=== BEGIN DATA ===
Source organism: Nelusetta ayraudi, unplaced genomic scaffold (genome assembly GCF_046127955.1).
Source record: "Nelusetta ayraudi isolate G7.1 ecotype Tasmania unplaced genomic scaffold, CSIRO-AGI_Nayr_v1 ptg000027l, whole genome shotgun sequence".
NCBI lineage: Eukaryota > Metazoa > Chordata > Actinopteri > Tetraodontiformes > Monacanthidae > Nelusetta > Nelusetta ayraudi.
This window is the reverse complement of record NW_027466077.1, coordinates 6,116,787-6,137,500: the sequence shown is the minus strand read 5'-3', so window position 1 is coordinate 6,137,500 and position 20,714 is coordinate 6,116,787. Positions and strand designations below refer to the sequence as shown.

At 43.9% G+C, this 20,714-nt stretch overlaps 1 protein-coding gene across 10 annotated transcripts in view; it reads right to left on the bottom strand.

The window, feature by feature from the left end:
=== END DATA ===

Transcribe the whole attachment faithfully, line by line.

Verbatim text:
Source organism: Nelusetta ayraudi, unplaced genomic scaffold (genome assembly GCF_046127955.1).
Source record: "Nelusetta ayraudi isolate G7.1 ecotype Tasmania unplaced genomic scaffold, CSIRO-AGI_Nayr_v1 ptg000027l, whole genome shotgun sequence".
NCBI lineage: Eukaryota > Metazoa > Chordata > Actinopteri > Tetraodontiformes > Monacanthidae > Nelusetta > Nelusetta ayraudi.
This window is the reverse complement of record NW_027466077.1, coordinates 6,116,787-6,137,500: the sequence shown is the minus strand read 5'-3', so window position 1 is coordinate 6,137,500 and position 20,714 is coordinate 6,116,787. Positions and strand designations below refer to the sequence as shown.

At 43.9% G+C, this 20,714-nt stretch overlaps 1 protein-coding gene across 10 annotated transcripts in view; it reads right to left on the bottom strand.

The window, feature by feature from the left end: